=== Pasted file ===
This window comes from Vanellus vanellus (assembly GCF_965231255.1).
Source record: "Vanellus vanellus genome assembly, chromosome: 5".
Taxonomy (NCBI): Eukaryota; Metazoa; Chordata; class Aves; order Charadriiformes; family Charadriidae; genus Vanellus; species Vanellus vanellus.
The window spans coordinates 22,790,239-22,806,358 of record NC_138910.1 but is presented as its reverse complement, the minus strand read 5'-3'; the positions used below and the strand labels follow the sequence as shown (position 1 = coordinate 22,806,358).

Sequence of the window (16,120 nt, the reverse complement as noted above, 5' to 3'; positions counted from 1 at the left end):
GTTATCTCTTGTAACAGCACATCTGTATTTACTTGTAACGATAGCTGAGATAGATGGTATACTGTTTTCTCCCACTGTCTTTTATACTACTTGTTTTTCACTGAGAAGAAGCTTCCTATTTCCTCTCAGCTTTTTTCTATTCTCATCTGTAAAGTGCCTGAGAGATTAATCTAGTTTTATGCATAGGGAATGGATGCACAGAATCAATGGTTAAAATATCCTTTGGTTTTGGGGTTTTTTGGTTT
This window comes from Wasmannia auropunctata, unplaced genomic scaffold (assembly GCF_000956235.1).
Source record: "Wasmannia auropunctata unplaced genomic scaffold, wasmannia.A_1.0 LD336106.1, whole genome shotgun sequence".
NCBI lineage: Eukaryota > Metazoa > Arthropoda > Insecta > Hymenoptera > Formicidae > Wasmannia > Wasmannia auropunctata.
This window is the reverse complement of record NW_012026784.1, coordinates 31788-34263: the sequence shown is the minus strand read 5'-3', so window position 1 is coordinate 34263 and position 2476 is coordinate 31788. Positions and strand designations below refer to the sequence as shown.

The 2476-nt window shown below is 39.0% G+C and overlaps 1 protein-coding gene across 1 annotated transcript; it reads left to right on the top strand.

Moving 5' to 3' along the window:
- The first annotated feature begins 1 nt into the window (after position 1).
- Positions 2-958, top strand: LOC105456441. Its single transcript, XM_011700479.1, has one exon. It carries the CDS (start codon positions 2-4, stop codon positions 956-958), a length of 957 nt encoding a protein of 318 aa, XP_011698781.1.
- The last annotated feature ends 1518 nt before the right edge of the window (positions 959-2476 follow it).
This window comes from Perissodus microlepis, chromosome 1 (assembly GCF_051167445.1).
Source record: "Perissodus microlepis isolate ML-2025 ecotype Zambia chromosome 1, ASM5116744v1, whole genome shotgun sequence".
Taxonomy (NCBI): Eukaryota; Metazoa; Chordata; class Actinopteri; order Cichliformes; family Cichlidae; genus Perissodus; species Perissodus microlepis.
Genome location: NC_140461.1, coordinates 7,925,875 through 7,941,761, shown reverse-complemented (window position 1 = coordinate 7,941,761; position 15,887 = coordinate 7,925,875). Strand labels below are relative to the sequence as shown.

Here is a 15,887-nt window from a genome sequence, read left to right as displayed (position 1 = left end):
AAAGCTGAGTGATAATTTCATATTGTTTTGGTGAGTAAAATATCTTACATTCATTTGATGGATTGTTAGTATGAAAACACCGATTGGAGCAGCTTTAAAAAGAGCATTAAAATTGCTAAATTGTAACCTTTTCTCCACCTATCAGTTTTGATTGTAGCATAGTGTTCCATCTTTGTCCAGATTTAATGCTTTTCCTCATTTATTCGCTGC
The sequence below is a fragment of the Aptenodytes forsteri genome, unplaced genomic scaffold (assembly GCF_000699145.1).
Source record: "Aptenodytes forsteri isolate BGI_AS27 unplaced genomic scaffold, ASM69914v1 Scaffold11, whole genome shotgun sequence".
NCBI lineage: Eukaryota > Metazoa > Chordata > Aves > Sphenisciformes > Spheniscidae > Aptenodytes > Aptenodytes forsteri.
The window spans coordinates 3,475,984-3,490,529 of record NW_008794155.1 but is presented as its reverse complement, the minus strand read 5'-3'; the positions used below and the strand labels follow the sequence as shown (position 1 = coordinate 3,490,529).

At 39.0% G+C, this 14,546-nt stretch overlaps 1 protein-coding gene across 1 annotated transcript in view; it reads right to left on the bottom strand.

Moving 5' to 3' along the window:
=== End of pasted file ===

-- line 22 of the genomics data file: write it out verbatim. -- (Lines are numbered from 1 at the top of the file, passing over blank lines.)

The sequence below is a fragment of the Aptenodytes forsteri genome, unplaced genomic scaffold (assembly GCF_000699145.1).